Oil prices still surging in record week

The price of London Brent oil hit another all-time high on Friday on United States storm concerns at the end of a record-breaking week that saw New York crude soar beyond $84 per barrel.

The price of Brent North Sea crude for November delivery surged as high as $79,35 per barrel, beating Thursday’s record on fears a storm could threaten energy facilities in the US Gulf Coast.

In London later on Friday, Brent stood at $79,13 per barrel, up four cents from Thursday’s close.

Traders are worried that stormy weather in the US Gulf of Mexico, which accounts for about one-quarter of American oil output, could stretch tight global supplies ahead of peak US winter demand for heating fuel.

New York’s main futures contract, light sweet crude for delivery in November, eased 21 cents to $81,57 per barrel on Friday.

New York’s October contract had rocketed on Thursday to a record $84,10 per barrel before its expiry, while Brent surged past its previous August 2006 peak.

Prices are setting fresh records owing to the ”evacuation of oil rigs and platforms in the US Gulf of Mexico”, said Barclays Capital analyst Kevin Norrish.

He added: ”The concern is that what is currently only a tropical disturbance in the eastern gulf could develop into a tropical storm and companies have already started evacuating workers from the area. Both Shell and BP have reported that they are evacuating and shutting in all of their Gulf oil production.”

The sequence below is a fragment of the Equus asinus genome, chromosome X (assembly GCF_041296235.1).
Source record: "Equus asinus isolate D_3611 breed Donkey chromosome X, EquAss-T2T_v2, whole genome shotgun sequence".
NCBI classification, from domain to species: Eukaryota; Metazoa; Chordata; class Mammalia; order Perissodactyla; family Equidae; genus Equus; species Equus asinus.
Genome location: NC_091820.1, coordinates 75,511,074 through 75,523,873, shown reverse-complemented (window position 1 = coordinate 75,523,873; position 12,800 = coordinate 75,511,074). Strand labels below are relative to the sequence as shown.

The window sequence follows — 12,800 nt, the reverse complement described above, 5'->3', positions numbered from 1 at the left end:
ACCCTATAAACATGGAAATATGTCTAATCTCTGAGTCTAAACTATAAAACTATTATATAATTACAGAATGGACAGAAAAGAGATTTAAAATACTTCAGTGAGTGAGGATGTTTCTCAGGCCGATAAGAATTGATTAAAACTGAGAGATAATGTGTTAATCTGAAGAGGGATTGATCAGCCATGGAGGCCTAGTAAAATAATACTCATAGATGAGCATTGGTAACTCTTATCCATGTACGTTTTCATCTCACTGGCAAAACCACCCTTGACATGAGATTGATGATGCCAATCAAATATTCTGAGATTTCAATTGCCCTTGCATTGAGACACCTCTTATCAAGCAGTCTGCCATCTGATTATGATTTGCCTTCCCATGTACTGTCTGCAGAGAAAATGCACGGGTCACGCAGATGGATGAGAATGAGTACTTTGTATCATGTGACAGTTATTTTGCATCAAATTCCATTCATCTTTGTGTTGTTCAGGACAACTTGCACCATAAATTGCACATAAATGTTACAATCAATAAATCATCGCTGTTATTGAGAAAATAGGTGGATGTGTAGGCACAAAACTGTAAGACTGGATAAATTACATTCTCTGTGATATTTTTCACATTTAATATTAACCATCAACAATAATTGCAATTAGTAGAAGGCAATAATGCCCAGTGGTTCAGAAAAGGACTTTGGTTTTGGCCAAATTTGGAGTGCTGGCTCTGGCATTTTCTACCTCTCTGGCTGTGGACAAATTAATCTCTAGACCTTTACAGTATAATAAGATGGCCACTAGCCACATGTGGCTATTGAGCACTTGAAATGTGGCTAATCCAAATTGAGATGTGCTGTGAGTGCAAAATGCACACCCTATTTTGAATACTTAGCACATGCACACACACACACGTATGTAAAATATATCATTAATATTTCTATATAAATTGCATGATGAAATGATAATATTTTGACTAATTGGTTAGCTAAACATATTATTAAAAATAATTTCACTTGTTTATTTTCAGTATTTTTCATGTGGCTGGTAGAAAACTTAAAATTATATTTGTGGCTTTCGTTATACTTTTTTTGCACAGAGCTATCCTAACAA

Sucden analyst Michael Davies noted that ”crude futures remain well supported by a number of fundamental factors”.

”The most recent support came from news that over 360 100 barrels of daily oil output was closed in the Gulf of Mexico, as energy producers were shutting down production facilities, because of a tropical storm developing in the region,” he added.

Crude futures have enjoyed a record-breaking week in New York and London as traders have seized on supply worries ahead of the forthcoming northern-hemisphere winter season.

Prices have also drawn strength from the diving US currency, which makes dollar-denominated commodities cheaper for foreign buyers using stronger currencies.

The US Federal Reserve’s decision on Tuesday to cut key interest rates by a bigger-than-expected 50 basis points to 4,75% has also perked up the oil market.

”Everybody is worried about the [US] inventory level going into the fourth quarter,” said Tony Nunan, energy risk manager at Mitsubishi in Tokyo.

The US Department of Energy had said on Wednesday that American crude inventories plunged by 3,8-million barrels in the week ending September 14, underscoring global supply tightness. That marked the 10th consecutive weekly drop and was almost double analysts’ consensus forecasts for a fall of about two million barrels. — Sapa-AFP

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